[Mono-devel-list] More 64 bit changes

Paolo Molaro lupus at ximian.com
Thu Jul 3 14:41:27 EDT 2003

On 07/02/03 Bernie Solomon wrote:
> The rounding up to just 4 byte boundaries in mono_type_native_stack_size for
> value types doesn't look general enough to me (as commented) though I
> haven't fallen over it as yet.

Yes, that code is broken, but your patch is not correct, because it
could cause int64 and doubles to be aligned on 8 byte boundaries,
which is incorrect on x86. so you need something like:

#ifdef __x86__ /* add other archs as appropriate */
#define INT64_ALIGNMENT 4
#define INT64_ALIGNMENT 8

And then use INT64_ALIGNMENT or DOUBLE_ALIGNMENT in the function.
The rounding up needs to be done using sizeof (gpointer) as you point
out: since I guess that's what most of the platforms do.
I didn't apply the marshal.c chunks of your patch.

> mono_runtime_class_init checks for "initializing" and "initialized" but if
> it returns early it would leave the domain locked. I have unlocked it but I

Thanks for the fix.

> actually think the second thread should actually wait for initialized to
> become true shouldn't it?

No: if initialized was set it can return, if it's not set but
initializing is set it means it's a recursive call from the same thread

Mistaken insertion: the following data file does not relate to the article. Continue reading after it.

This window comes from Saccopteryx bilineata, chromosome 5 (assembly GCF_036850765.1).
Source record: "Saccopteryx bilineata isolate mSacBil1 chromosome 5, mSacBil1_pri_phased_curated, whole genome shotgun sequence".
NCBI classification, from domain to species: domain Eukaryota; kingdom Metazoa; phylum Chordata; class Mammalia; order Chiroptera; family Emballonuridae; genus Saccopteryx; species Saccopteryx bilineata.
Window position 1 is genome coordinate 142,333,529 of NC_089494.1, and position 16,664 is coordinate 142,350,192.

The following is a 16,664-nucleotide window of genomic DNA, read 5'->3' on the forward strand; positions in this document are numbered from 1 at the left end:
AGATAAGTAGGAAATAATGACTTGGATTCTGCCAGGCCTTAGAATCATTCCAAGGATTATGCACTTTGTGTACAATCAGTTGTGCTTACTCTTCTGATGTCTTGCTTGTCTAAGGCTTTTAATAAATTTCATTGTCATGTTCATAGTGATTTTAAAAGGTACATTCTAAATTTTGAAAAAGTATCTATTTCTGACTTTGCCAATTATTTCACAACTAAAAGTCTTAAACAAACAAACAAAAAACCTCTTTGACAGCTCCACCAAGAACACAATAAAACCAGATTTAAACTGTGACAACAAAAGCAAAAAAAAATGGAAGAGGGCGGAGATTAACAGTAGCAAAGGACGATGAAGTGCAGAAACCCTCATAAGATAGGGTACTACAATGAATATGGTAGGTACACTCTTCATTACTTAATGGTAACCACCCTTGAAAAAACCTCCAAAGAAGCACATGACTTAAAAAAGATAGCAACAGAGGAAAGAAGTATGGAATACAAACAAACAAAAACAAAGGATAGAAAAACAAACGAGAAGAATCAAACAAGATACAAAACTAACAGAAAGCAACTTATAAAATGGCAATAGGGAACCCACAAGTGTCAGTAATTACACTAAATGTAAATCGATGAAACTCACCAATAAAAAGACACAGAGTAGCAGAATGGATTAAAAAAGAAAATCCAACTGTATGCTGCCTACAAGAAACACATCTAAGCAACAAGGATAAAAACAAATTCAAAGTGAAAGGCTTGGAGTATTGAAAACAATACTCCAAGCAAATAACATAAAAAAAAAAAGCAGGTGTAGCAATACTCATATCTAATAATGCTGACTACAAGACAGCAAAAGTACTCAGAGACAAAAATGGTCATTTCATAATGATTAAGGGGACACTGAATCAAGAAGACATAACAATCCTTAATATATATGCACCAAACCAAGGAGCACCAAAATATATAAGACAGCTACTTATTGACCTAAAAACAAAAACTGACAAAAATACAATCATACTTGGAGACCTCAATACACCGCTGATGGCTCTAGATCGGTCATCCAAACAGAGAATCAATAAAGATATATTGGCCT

that was already initalizing the type and we need to return to avoid a

> In mono_marshal_type_size I have changed the alignments of 8 byte values so
> they are naturally aligned on HP. Things crash without this. However is this
> right or should it be that code generates the same binary data on all
> platforms which means more testing on whether unaligned access is allowed in
> code that manipulates data using the results of this routine.

Well, there are interesting issues. For the normal code (and once the
above issues with sizeof(gpointer) and alignement are fixed) there
should be no issue, because the runtime should lay out all the fields as
necessary for the platform. In some cases, though, the marshal code
should insert unaligned. opcode prefixes so that the execution engine
uses the appropriate code that doesn't trigger the unaligned fault
handlers. I'm afraid, though, that that neither mint nor the jit use
the unaligned prefix, yet, but as I said, if the rest of the code is
fixed, you should not hit this case normally.


lupus at debian.org                                     debian/rules
lupus at ximian.com                             Monkeys do it better

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